The abrupt departure of the well-liked Rumph was a surprise, but Charlie Strong found a respected replacement in LSU’s Haley. Bringing in Norvell from the Sooners was a surprise, too, and adds a little extra juice to the rivalry. We’ll see what influence, if any, the former OC has on Texas’ plans to go up-tempo offensively. Traylor, a successful Texas high school coach, gives the Longhorns a better presence in recruiting the valuable East Texas area.

Texas Tech

Out: John Scott Jr. (New York Jets)
In: Hired David Gibbs (DC), Zac Spavital (LBs)

Nobody forced more turnovers over the past two seasons (73) than Houston. That is one of the many reasons why Gibbs was a smart hire to overhaul the Red Raiders' defense. The eighth Texas Tech DC since 2007 should bring a bit more stability, and he also brought along Spavital from Houston. Mike Smith, the interim DC last year, was retained and will now coach the defensive line in addition to keeping his co-DC title.

West Virginia

Out: Tom Bradley (UCLA), Shannon Dawson (Kentucky)
In: Hired Bruce Tall (DL)

Dawson and Bradley left for good promotions, yet it’s hard to say West Virginia took a big hit as a staff this offseason. Dawson’s departure won’t change much, as Dana Holgorsen is still overseeing the offense as its playcaller. New GA hire Michael Burchett will help Holgorsen coach the QBs. Tall returns after a four-year stint as DC at FCS Charlotte. Holgorsen still has one more hire to make: special teams coach. Once they are on board, the Big 12 coaching carousel will officially (probably) come to a stop for 2015.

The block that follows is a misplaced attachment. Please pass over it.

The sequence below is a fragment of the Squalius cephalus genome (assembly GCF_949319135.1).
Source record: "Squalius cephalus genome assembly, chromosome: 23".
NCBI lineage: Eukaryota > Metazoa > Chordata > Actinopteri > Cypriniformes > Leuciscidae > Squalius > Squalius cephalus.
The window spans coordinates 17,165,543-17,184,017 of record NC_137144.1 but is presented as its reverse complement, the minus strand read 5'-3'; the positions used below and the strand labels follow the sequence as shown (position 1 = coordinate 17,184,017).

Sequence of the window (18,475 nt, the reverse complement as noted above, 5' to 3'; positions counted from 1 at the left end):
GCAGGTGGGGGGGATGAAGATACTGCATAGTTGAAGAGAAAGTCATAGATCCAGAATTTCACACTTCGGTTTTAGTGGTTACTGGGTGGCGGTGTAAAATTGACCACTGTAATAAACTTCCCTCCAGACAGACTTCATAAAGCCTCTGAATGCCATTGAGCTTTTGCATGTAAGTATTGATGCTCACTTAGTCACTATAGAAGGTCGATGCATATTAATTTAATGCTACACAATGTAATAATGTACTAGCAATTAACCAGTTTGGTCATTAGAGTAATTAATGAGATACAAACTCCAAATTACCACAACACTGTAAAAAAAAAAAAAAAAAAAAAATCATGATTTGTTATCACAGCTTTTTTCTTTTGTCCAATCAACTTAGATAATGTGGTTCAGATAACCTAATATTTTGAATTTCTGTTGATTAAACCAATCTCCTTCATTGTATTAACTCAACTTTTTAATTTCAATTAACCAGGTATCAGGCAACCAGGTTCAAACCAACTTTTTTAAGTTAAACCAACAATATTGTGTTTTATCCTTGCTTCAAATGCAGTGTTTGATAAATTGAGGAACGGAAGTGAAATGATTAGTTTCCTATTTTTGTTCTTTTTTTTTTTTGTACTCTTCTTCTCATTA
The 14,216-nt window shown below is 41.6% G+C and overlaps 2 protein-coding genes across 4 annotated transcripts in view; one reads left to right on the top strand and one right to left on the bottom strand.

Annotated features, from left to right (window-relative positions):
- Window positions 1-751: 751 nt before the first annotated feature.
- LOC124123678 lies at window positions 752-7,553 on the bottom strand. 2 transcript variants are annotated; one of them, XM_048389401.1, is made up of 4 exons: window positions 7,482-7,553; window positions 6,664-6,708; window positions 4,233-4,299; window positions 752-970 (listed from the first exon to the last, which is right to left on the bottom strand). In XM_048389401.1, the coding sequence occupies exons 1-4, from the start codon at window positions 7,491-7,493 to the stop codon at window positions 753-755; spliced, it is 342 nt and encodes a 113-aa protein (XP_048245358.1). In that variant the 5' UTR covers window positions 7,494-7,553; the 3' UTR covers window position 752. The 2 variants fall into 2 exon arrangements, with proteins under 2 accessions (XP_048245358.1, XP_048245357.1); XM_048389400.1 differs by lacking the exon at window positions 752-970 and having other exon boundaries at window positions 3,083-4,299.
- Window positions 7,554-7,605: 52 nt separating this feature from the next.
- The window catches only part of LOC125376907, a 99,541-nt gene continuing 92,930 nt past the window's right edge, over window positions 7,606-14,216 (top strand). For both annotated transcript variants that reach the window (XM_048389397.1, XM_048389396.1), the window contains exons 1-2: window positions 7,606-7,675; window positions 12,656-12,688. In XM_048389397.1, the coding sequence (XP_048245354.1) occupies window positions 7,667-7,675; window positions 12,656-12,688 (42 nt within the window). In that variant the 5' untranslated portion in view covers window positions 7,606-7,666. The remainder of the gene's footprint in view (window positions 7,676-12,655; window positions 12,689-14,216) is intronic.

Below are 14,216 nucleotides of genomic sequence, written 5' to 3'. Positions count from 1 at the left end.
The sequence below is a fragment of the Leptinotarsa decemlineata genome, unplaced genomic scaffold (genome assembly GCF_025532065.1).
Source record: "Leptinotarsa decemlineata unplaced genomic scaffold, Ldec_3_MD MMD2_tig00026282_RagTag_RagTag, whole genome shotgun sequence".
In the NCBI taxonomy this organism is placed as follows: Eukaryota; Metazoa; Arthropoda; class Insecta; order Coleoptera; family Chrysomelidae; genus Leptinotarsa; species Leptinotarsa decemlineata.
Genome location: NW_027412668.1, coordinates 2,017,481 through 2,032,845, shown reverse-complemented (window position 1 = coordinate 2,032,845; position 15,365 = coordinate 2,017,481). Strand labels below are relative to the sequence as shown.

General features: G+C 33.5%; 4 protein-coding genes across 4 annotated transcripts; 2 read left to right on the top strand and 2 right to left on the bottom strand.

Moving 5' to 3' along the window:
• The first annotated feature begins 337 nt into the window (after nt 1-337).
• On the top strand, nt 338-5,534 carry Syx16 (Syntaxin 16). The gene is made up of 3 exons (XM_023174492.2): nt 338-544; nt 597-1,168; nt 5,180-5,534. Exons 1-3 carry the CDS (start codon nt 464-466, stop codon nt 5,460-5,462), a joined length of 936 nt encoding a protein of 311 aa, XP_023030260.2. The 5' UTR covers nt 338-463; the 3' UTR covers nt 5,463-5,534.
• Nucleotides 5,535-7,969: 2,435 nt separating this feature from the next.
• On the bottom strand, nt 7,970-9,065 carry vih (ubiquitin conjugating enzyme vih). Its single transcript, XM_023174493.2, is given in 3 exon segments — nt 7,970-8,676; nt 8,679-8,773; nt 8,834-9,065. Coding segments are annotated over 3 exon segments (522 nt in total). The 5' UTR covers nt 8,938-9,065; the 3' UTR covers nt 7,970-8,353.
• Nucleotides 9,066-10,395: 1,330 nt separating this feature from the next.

We're in the middle of junior day season with multiple schools hosting prospects last weekend and others set to host elite talent this weekend. Here's the latest on the recruiting trail:

BAYLOR
Total commits: 5
ESPN Junior 300 commits: 3
The latest: Baylor hosted several elite prospects over the weekend including Plano (Texas) East prospect Anthony Hines III, an elite Class of 2017 prospect who boasts offers from most of the Big 12 as well as LSU, Ohio State and others. Fellow Class of 2017 prospects Hezekiah Jones and Jeff Okudah, who was offered over the weekend, were also in Waco for BU’s junior day as Art Briles' program focuses on this recruiting cycle and beyond.

IOWA STATE
Total commits: 0
ESPN Junior 300 commits: 0
The latest: It’s a big week for the Cyclones with spring football set to kick off and junior day this weekend. ISU also sent out some offers last week including an offer to Allen (Texas) defensive end Levi Onwuzurike. The 6-foot-3, 230-pound prospect also boasts offers from Boston College and Illinois.

KANSAS
Total commits: 2
ESPN Junior 300 commits: 0